As the accountancy industry had speculated, we expected, and were granted, more tax by stealth in the October budget.
This time, it was the self-employed who will potentially, be out of pocket.
It will affect all self-employed businesses – sole traders and partnerships – who presently trade with a year end that is different from the end of the tax year (5th of April or 31 March).
Traders who presently have a 31 March or 5 April year end will not be affected.
During the tax 2023-24, those businesses who are affected, will be transitioning to an actual year basis. For example, self-employed businesses that presently have a 30 April year end date will be taxed in 2021-22 on profits for the year to 30 April 2021.
This means, when we transition to an actual year basis during 2023-24 (for MTD), the profits for the year to 30 April 2023 plus the period from 1 May 2023 to 31 March 2024 will be taxed in 2023-24.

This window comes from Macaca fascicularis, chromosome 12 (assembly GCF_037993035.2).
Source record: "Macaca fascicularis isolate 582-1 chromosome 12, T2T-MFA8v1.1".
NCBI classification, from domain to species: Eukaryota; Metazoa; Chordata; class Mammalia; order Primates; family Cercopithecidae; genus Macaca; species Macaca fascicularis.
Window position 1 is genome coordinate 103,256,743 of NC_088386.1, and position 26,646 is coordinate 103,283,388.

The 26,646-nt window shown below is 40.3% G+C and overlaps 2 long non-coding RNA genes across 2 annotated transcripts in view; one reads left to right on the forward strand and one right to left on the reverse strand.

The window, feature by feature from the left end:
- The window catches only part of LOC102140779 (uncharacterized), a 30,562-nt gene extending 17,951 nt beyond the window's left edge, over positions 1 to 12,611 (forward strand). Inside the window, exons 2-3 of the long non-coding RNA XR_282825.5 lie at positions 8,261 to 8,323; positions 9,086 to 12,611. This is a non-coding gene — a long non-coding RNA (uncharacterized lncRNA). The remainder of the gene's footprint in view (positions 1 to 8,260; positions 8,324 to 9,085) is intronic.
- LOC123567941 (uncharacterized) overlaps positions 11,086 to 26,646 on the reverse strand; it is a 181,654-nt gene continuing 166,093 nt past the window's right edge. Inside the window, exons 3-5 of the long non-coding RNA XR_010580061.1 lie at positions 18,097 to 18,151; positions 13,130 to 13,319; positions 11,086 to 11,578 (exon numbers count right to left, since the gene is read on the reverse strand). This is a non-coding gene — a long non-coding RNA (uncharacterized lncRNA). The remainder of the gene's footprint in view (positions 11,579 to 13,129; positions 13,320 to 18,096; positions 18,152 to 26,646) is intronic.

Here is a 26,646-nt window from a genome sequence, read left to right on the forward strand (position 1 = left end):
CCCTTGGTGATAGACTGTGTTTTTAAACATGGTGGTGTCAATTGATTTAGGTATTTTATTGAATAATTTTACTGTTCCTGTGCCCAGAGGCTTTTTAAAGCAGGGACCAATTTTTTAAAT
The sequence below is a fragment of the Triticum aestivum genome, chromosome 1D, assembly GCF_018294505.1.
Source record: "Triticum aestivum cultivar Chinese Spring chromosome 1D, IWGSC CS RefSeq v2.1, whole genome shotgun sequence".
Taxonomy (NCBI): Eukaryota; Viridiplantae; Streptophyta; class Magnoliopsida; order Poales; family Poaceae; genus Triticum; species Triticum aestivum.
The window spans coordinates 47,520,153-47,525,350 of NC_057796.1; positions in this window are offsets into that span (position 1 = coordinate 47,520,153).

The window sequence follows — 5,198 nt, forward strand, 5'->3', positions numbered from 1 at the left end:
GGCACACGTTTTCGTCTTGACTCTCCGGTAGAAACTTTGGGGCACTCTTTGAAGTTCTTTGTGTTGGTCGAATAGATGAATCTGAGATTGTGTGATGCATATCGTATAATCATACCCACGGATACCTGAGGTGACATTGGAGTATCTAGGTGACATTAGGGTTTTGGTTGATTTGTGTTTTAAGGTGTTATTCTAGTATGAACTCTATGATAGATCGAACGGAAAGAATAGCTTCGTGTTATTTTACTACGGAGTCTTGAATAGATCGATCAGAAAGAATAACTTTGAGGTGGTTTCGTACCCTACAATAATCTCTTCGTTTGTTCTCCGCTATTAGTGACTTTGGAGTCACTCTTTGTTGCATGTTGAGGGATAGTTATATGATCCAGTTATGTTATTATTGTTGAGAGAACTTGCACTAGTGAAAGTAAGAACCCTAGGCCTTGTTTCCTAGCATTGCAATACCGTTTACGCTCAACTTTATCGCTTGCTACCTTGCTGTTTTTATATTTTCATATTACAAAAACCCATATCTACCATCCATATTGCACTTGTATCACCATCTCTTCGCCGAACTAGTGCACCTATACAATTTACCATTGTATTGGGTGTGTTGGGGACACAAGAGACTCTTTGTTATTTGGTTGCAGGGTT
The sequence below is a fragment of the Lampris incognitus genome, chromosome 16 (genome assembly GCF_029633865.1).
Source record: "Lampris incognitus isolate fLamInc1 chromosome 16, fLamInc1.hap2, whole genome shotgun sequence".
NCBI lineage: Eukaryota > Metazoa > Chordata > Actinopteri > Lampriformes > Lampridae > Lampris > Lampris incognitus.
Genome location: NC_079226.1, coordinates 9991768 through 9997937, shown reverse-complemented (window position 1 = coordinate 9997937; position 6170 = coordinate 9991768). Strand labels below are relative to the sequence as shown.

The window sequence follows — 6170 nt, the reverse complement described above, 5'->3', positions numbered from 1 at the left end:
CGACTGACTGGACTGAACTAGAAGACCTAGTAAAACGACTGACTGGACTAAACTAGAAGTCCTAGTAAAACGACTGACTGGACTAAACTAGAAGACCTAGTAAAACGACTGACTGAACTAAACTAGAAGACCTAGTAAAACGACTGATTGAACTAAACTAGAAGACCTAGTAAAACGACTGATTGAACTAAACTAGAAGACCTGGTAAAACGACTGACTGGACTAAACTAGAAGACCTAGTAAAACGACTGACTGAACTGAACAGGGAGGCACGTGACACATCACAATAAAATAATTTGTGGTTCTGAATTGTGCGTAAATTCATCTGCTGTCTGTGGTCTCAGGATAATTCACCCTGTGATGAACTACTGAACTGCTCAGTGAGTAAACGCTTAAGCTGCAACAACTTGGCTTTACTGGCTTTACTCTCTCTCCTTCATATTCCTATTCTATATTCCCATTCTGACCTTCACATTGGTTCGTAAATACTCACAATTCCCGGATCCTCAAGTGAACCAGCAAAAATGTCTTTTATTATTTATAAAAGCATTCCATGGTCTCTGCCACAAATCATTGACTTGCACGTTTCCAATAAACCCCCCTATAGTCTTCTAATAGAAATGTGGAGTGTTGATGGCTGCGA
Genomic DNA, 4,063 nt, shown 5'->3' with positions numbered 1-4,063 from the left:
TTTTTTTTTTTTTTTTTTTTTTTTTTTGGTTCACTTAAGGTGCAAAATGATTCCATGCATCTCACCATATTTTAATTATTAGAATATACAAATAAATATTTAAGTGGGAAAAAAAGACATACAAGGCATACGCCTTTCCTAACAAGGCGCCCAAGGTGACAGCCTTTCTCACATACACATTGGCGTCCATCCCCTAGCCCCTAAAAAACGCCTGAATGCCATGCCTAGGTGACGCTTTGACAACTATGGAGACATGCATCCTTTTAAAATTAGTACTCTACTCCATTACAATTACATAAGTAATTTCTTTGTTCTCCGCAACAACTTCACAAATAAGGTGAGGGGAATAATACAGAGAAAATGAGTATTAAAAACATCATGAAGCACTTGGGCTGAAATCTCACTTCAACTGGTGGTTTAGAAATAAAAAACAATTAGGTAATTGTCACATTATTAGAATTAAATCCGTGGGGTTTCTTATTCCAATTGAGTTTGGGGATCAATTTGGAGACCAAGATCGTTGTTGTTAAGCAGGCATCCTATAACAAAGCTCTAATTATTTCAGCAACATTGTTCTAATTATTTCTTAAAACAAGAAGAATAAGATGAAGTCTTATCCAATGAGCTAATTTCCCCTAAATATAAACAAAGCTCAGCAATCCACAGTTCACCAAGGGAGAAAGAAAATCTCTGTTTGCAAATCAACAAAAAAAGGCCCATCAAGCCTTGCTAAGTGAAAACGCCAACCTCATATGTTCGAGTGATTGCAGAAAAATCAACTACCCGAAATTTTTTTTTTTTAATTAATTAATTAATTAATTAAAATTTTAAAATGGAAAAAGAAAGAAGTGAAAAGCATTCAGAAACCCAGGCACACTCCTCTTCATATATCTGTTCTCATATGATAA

This adjustment to an actual year basis, rather than the accounts year ending in a tax year, is where the stealth element shows its hand.
By enforcing catch-up in this way, the Treasury will potentially gather in tax in one tax year on trading profits of more than one year.
There is a relief that will help to reduce this tax hit; it is called overlap relief. It will be based on profits that were effectively used twice when the opening years’ calculations were assessed by HMRC.
We recommend that any traders with a year end other than 31 March or 5 April, consider their options as it may be beneficial to make this change to an actual basis before 2023-24. Its only by crunching the numbers, and considering the prospects for your business, that you can minimise any impact on future tax payments.